Inflation Reduction Act signed into law


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Paige Mellerio

Associate Legislative Director – Finance, Pensions & Intergovernmental Affairs
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Blaire Bryant

Legislative Director – Health | Large Urban County Caucus

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Key Takeaways

On August 16, President Biden signed the Inflation Reduction Act (IRA) into law. The IRA, which aims to reduce the federal deficit, cut carbon emissions and address several issues related to healthcare, is the product of months-long negotiations between Senate Majority Leader Chuck Schumer and Senator Joe Manchin following the passage of the Build Back Better Act (BBBA) in the U.S. House of Representatives last year.

According to an estimate from the nonpartisan Congressional Budget Office (CBO), the IRA would reduce federal deficits by $102 billion between 2022 and 2031 - the lifespan of the bill - through the implementation of measures intended to reduce inflationary pressures.

In addition to addressing the federal deficit, the IRA aims to reduce carbon emissions by 40 percent below 2005 levels by 2030. It does so by making significant investments in climate and environment programs and providing tax incentives to boost the development and deployment of clean energy. Many of these programs include direct funding opportunities for counties, who play a crucial role in responding to climate change and reducing national emissions levels through the deployment of clean energy. Many engage and partner with local utilities in energy planning, including utility-scale renewable energy projects, key regulatory issues, grid modernization and storage and energy assurance strategies.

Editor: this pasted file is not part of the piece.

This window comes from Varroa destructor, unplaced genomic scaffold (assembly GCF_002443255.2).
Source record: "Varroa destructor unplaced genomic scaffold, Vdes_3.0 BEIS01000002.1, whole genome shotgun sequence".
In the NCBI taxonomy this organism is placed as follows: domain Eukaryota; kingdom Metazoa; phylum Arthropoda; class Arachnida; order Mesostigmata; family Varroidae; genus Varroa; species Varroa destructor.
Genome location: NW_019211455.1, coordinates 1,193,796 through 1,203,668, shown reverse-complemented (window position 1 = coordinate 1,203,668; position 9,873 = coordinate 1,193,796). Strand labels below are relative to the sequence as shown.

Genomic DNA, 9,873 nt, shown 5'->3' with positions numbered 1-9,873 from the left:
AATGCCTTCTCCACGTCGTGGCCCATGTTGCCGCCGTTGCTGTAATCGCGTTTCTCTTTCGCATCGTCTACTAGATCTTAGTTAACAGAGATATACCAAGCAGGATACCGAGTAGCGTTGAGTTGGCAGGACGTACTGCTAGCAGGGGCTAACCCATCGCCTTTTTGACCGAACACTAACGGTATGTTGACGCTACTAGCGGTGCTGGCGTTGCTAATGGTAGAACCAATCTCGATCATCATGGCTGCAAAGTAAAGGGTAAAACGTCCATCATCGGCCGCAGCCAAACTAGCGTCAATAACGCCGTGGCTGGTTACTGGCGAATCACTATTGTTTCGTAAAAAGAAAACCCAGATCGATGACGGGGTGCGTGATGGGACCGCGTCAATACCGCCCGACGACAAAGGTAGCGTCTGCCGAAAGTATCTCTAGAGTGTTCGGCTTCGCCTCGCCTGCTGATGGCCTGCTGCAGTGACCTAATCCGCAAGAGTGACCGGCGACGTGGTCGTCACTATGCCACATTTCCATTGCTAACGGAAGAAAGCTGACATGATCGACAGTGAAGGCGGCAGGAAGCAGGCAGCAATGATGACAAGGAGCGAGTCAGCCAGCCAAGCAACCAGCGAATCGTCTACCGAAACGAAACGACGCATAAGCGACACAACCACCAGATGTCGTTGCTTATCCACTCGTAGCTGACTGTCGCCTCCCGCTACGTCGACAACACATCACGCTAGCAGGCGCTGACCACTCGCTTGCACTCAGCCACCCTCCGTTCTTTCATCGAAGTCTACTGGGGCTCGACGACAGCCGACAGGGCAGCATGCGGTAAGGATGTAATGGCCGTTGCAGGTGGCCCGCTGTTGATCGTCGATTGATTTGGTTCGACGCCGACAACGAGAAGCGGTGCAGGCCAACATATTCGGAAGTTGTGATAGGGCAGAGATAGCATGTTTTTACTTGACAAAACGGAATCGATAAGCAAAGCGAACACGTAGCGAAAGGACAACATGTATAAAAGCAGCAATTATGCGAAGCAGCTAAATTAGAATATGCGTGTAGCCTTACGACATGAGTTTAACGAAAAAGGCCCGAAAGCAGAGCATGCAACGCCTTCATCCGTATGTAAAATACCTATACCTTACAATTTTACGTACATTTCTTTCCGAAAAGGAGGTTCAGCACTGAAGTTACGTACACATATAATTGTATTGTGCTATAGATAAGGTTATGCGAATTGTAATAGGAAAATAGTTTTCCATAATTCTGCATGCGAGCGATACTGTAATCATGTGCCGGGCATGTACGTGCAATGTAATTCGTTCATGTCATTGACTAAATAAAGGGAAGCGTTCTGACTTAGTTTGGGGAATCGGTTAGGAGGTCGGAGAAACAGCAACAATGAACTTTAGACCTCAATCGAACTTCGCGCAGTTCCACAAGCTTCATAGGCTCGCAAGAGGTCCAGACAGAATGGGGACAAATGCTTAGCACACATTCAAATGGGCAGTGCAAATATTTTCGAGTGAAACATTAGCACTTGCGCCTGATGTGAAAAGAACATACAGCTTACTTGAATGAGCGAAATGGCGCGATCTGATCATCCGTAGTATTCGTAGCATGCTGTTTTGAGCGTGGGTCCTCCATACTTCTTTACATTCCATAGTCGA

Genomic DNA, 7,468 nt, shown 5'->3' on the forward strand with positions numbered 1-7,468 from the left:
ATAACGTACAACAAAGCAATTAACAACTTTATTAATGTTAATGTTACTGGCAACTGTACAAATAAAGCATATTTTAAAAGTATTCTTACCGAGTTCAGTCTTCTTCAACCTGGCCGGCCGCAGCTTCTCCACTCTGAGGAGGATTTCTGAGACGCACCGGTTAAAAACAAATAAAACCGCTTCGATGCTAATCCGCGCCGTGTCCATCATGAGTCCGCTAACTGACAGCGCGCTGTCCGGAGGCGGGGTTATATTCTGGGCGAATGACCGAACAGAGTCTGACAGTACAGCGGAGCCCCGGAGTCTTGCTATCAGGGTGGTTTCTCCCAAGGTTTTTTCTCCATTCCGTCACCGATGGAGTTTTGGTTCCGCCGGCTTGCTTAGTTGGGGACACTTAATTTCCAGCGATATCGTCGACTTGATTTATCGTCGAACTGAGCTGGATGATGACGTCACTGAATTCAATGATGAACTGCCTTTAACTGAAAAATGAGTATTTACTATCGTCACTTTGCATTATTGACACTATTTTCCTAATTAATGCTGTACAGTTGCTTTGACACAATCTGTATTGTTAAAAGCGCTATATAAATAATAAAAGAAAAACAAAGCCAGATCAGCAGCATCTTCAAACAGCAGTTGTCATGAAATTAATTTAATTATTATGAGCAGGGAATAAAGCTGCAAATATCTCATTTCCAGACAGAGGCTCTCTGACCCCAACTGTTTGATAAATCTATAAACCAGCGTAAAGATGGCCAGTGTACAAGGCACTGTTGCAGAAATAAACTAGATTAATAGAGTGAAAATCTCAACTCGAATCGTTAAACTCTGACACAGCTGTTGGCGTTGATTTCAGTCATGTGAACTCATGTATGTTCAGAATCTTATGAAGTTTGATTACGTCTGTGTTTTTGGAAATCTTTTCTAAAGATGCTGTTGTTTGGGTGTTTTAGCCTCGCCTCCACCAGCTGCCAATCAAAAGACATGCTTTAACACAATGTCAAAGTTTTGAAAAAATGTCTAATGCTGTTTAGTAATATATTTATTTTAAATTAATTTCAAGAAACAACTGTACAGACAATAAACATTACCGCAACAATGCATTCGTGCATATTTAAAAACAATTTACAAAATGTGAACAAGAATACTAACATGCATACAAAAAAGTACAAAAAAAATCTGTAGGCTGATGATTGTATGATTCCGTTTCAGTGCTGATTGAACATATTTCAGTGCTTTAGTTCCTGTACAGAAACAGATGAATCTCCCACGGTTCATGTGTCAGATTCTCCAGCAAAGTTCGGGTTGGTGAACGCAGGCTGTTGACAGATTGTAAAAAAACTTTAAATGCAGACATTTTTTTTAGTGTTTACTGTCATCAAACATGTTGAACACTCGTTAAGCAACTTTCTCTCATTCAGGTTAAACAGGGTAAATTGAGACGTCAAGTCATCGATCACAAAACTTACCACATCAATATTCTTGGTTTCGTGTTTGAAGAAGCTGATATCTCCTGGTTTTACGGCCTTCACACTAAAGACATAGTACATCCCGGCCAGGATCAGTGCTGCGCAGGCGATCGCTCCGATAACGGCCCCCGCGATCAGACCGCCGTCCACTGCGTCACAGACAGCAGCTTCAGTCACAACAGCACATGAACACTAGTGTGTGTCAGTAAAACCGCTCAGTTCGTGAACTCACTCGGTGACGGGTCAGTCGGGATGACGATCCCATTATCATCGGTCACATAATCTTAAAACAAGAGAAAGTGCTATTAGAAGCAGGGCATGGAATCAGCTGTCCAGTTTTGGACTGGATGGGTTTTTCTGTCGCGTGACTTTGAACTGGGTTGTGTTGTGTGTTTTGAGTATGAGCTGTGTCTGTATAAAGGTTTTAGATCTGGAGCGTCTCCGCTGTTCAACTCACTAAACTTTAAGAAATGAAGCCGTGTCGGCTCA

Further, the legislation includes several measures related to healthcare, including capping out-of-pocket costs of prescription drugs for Medicare beneficiaries each year at $2,000. 

Key provisions for counties include:


The IRA makes significant investments in energy and climate. The legislation would:

  • Extend the investment tax credit (ITC) and the production tax credit (PTC) for projects that begin construction prior to January 1, 2025. The PTC is a per-kilowatt-hour (kWh) federal tax credit for renewable electricity generated by both private and public entities. The ITC creates a tax incentive for project owners or investors, which can include counties, to generate energy from renewable sources. The IRA further allows state and local governments, among other eligible entities, to receive direct payments from the federal government instead of the ITC or PTC.
  • Extend the carbon capture and sequestration (45Q) tax credit to projects that begin construction prior to January 1, 2033. The legislation would also lower the carbon capture thresholds required to qualify for the credit.
  • Decrease the maximum value reduction of 45Q tax credits when used in conjunction with tax-exempt bonds from 50 percent to 15 percent. This decrease could make the new carbon capture bonds established in the Bipartisan Infrastructure Law more attractive and feasible for counties. The IRA further allows state and local governments to receive direct payments from the federal government in lieu of the credit.  
  • Establish several grant programs at the Environmental Protection Agency (EPA) and other agencies to reduce emissions across a range of sectors. Counties would be directly eligible to apply for funding under many of these programs, including a $3 billion competitive grant program to reduce air pollution at ports and a $7 billion competitive grant program to provide financial assistance to low-income and disadvantaged communities to deploy or benefit from zero-emission technologies.  
  • Establish a $3 billion Neighborhood Access and Equity Grant program at Federal Highway Administration (FHWA) to improve walkability and safety, mitigate negative environmental impacts and support planning and capacity-building activities in disadvantaged communities, including counties. Counties, which play a significant role in making communities safer and more walkable and accessible, would apply directly to the Department of Transportation for funding under the program.